Yesterday in Oslo was like so many winter and spring and fall days in Seattle: grey and rainy. Fortunately I got most of my outdoor sightseeing done on Saturday, when it was beautiful (until late afternoon).

The day started with an outing to Bigdøy, a neighborhood on a peninsula best reached by ferry. There are six museums over there, and I hit 4.5 of them. I got to the Holocaust Center first, at 9:30, but it didn’t open until 10:00, so I took a picture of the building, Vidkun Quisling’s former home. Quisling was the head of the Norwegian government during the Nazi occupation, and his legacy is that his name is used to refer to anyone who sympathizes with the enemy during an occupation.

So I walked from there to the Viking Ship Museum,  which houses three ships that were discovered in the late nineteenth and early twentieth centuries. Unlike the ships I saw at the museum in Roskilde, Denmark, four years ago, these ships are almost completely intact, as they were used for burials and not sunk at sea.

One example from the Viking Ship Museum

The rain let up, so I decided to visit the Norsk Folkemuseum, one of those outdoor recreations of long-ago life that I usually hate. But this one turned out to be very well done. It was organized into villages representing different eras, but it also mixed in some interesting exhibits showing the same kind of business in different eras.  For example, there was a dentist exhibit with recreations of offices from the 1910s, 1930s, and 1960s. And a similar pharmacy exhibit, and an apartment building with six furnished apartments from the late 1800s through the late 1900s. Plus, of course, the typical array of old buildings from all over Norway.

Then I hit the Kon-Tiki Museum, which displayed the original Kon-Tiki raft sailed by Thor Heyerdahl, and the Fram Museum, which displayed the ship sailed by Roald Amundsen.

I was pretty much done with boats by that time, but I still had to take the ferry back from Bigdøy. My next stop was the Astrup Fearnley Museum. This is a museum of modern art, or perhaps a better way of describing it is a museum of wacko art. There was no Norwegian slant to the exhibit; it included artists from all over the world, including several from the USA, though the only name that was familiar to me was David Hockney.

The museum is located at the end of the Aker Brygge, the area of the marina where I had dinner the night before. In spite of the weather,  there was some fun activity going on (kids in blow-up spheres bouncing around in pools of water, rock-skipping competitions, and free samples of ceviche dishes made by a local chef. Guess which of these got my attention! Very yummy!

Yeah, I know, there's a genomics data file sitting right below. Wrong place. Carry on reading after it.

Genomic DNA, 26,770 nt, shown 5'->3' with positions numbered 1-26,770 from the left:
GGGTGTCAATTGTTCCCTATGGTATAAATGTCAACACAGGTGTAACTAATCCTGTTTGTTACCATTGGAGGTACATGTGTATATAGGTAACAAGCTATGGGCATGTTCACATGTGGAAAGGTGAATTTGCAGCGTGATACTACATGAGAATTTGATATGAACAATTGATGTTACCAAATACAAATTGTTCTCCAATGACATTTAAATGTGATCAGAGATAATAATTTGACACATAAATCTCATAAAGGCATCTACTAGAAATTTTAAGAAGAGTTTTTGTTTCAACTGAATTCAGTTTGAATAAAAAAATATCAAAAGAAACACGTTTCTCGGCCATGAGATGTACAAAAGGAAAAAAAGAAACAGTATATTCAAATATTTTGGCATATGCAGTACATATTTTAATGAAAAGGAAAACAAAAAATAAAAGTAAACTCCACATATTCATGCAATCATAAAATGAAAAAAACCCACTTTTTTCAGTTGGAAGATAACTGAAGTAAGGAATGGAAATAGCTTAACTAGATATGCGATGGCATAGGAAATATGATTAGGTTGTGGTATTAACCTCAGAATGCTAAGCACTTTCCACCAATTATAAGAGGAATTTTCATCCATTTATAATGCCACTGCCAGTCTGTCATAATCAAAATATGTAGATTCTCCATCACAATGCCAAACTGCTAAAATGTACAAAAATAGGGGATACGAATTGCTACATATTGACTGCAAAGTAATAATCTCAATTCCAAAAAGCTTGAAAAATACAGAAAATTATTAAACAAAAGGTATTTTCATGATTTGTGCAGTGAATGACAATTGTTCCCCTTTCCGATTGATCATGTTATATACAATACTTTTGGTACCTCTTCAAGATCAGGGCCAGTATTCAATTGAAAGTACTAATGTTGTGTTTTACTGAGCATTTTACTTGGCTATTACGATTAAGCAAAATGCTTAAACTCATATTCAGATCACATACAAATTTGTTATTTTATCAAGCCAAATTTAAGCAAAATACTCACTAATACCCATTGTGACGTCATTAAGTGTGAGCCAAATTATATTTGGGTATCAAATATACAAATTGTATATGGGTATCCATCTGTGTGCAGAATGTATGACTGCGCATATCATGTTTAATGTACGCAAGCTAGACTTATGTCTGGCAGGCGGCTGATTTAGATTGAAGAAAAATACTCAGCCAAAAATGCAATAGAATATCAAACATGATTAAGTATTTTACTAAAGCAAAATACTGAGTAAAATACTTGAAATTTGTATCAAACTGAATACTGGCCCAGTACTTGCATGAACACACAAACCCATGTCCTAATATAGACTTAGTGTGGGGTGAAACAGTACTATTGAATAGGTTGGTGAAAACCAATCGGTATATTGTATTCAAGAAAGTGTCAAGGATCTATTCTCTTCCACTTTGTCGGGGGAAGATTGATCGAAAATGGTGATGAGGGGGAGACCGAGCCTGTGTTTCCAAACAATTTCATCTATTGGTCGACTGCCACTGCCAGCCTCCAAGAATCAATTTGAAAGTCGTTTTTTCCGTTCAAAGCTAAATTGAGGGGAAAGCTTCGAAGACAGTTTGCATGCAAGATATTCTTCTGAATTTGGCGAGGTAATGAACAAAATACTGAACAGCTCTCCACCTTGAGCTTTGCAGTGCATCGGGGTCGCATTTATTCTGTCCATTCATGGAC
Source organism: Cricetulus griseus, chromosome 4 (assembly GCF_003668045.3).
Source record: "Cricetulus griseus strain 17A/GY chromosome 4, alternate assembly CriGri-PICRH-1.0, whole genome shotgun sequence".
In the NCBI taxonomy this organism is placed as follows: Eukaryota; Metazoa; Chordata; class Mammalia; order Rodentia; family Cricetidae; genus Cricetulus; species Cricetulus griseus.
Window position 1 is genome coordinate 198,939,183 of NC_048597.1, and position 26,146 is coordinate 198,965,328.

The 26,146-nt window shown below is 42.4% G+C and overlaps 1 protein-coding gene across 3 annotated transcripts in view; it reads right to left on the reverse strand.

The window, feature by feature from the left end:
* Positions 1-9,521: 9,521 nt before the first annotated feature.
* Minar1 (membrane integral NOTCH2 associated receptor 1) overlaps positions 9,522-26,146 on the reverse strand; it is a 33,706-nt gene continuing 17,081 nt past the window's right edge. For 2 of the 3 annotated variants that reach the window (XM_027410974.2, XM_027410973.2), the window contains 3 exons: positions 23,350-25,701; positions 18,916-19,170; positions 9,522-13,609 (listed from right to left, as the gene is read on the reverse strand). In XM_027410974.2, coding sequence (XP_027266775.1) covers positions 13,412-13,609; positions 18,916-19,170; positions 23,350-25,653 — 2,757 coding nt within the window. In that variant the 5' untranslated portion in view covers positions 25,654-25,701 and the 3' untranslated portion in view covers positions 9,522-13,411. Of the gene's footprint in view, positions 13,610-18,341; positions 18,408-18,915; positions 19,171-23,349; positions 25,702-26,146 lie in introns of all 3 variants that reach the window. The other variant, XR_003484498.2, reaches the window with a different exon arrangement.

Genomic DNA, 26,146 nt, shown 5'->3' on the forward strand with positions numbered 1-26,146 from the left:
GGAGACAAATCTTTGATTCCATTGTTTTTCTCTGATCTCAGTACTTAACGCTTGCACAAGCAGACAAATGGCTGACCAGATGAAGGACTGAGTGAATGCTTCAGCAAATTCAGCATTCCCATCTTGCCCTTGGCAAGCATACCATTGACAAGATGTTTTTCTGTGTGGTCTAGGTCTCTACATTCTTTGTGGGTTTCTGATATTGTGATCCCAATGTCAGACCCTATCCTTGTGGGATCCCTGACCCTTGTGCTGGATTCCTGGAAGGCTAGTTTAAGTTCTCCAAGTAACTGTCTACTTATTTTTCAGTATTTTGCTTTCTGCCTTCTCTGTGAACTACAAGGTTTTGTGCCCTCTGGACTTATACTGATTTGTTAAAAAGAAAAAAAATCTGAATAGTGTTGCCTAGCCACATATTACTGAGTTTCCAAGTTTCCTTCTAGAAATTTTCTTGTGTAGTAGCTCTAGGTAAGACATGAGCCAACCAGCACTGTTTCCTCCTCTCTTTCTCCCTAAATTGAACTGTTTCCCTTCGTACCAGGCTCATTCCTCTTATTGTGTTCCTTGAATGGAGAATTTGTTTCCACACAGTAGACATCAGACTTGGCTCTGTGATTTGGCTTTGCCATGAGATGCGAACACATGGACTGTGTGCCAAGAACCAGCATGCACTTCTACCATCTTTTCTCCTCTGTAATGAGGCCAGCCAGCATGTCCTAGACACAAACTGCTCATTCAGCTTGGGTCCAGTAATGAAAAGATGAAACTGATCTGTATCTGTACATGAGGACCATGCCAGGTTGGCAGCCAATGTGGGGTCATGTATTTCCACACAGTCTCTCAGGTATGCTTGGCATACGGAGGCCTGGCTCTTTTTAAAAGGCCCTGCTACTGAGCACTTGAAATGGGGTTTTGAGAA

Next stop was the National Gallery. I was all set to use Rick Steves’ book, which includes a self-guided tour to the highlights of the museum, but I quickly discovered that the museum was completely reorganized after he wrote the book, so I had trouble finding anything. But it was an excellent collection, not just of Norwegian art, but of European art throughout the centuries. The Norwegian star, aside from the dozen or so works of Edvard Munch, was Johan Christian Dahl (1788–1857), a Romantic painter who did some beautiful landscapes.

From there I hit the Nobel Peace Center. (All the Nobel Prizes are awarded in Stockholm with the exception of the Peace Prize, which is awarded here in Oslo.) I didn’t really have much time to see a lot of the exhibit, so I looked briefly through the electronic displays of all the Peace Laureates (with sensors so as you approached each one, the display changed to describe the activities of each recipient that earned them the prize.

Then it was time for a quick stop at home to get ready to head to the Opera House for the Verdi Requiem. The performance was brilliant. The conductor, a young American I had not heard of, and the four soloists, all Norwegian, and the orchestra, all performed impeccably, but the revelation was the chorus, only 50 strong. When I saw how small the chorus was, I couldn’t imagine they could hold their own against a 100-piece orchestra, but their singing was amazing and the balance was perfect.

I ended the evening with one of the most memorable dinners I’ve ever had, at a restaurant called Hos Thea. I had a four-course chef’s menu, every bite of which I wanted to savor.

Rain or not, a fine day in Oslo and the scream is forgotten.

2 thoughts on “Just like home

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